JIS News

MANDEVILLE — Minister of Education, Andrew Holness, has reiterated that the Government has a no obligatory fees policy at the primary level and schools should not force parents, without the financial means to pay.

He said investigations carried out by the Ministry reveal that many parents are willing to pay fees to have their children placed at high-performing primary schools, and where it is insisted that payments are made, it serves as an obstacle for those with financial challenges and cannot afford to pay.

“We have to ensure equity in the society otherwise, it is only those persons who can afford good education will get good education; that won’t inure positively for us in the future,” the Education Minister stated at a recent meeting with board chairmen of schools in Manchester held at the Church Teachers’ College in Mandeville.

He advised that where school administrators wish to obtain financial contributions from parents, this must be done through consultation and respect.

“It is not that schools can’t ask for contributions, schools are encouraged to sit with parents and work out what contributions parents will make, but no child is to be deprived by virtue of their economic circumstances,” the Minister insisted.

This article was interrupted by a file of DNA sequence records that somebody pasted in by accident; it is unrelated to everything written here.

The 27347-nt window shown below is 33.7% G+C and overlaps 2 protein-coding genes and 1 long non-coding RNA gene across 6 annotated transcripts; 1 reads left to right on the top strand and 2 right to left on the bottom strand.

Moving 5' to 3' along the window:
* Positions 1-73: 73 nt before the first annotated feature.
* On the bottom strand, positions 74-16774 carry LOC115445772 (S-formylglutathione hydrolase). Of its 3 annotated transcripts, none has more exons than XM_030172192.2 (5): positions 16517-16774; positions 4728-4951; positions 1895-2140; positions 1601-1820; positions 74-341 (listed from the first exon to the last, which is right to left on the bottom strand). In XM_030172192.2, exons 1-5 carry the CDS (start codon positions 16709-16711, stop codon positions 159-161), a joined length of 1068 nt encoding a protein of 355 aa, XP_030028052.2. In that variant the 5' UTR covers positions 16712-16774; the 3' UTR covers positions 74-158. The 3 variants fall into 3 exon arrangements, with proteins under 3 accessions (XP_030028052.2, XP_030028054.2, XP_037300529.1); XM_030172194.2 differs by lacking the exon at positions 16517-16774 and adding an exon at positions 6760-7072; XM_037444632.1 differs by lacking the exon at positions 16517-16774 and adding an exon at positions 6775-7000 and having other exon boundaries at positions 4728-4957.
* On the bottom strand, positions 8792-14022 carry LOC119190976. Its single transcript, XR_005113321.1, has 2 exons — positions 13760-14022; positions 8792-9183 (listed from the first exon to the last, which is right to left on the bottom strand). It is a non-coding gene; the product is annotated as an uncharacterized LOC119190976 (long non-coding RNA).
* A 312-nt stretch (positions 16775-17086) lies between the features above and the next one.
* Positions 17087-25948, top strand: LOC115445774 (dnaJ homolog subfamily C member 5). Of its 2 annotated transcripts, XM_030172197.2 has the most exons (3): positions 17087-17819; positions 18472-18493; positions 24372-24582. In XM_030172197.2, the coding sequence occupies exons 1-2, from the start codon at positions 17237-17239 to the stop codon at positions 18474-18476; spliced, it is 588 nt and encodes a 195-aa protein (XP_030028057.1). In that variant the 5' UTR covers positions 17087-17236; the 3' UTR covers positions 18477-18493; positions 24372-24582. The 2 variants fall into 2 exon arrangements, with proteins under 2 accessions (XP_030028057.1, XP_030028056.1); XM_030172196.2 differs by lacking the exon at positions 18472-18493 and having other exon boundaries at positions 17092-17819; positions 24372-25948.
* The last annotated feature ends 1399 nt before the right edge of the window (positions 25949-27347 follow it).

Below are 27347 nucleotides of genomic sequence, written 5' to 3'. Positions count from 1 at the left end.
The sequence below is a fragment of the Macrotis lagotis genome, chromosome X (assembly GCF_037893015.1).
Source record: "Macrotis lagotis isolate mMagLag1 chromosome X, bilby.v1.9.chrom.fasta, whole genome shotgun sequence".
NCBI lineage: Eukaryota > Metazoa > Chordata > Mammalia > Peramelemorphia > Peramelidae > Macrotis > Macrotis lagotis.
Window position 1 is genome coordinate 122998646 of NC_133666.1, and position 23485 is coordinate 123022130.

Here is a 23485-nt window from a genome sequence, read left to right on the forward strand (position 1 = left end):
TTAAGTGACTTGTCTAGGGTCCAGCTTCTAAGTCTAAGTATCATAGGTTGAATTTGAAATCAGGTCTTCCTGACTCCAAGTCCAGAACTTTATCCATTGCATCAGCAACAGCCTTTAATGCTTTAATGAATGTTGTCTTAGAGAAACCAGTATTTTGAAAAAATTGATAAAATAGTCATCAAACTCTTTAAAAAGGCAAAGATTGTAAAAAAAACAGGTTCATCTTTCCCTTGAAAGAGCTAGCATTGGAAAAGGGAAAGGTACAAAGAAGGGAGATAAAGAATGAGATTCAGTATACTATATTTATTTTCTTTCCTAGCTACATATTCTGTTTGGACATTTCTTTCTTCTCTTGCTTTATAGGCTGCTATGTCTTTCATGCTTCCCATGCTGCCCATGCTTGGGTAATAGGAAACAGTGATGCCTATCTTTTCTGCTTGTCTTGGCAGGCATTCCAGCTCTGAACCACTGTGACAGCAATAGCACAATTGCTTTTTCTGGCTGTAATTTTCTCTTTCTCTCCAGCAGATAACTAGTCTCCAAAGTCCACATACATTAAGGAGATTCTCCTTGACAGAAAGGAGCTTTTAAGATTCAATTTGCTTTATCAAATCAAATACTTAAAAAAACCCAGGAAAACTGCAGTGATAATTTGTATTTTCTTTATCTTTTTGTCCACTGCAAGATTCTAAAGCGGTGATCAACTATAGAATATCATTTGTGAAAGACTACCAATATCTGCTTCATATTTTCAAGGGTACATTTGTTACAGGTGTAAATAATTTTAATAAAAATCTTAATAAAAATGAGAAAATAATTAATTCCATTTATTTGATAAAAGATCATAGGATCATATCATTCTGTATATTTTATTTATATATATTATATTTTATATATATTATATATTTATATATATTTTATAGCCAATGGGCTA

Mr. Holness urged the board chairmen to direct their principals to identify, in a discreet and respectful way, those students, who have difficulties in meeting the subsidiary costs and to “where a student comes to your school and they don’t have the ability to pay, that programmes are in place to assist as best and as far as you can."

The Education Minister also decried the practise of some schools giving coloured lunch tickets to students, who benefit under the Programme for Advancement through Health and Education (PATH).

“That must not happen in our education system so as board chairmen, I am asking you that when you go back to your institutions, you sit with your principals and you ask them how the nutrition programme is executed in your school and is there any form of discrimination,” he urged.

“Remember, you are dealing with young students, many of them come to the school with low self-esteem already and you don’t want to further complicate that and destroy their self esteem,” he added.

Minister Holness further encouraged the chairmen to get involved in setting standards for the operation and management of the institution and to play their part in the attainment of universal literacy at the primary level.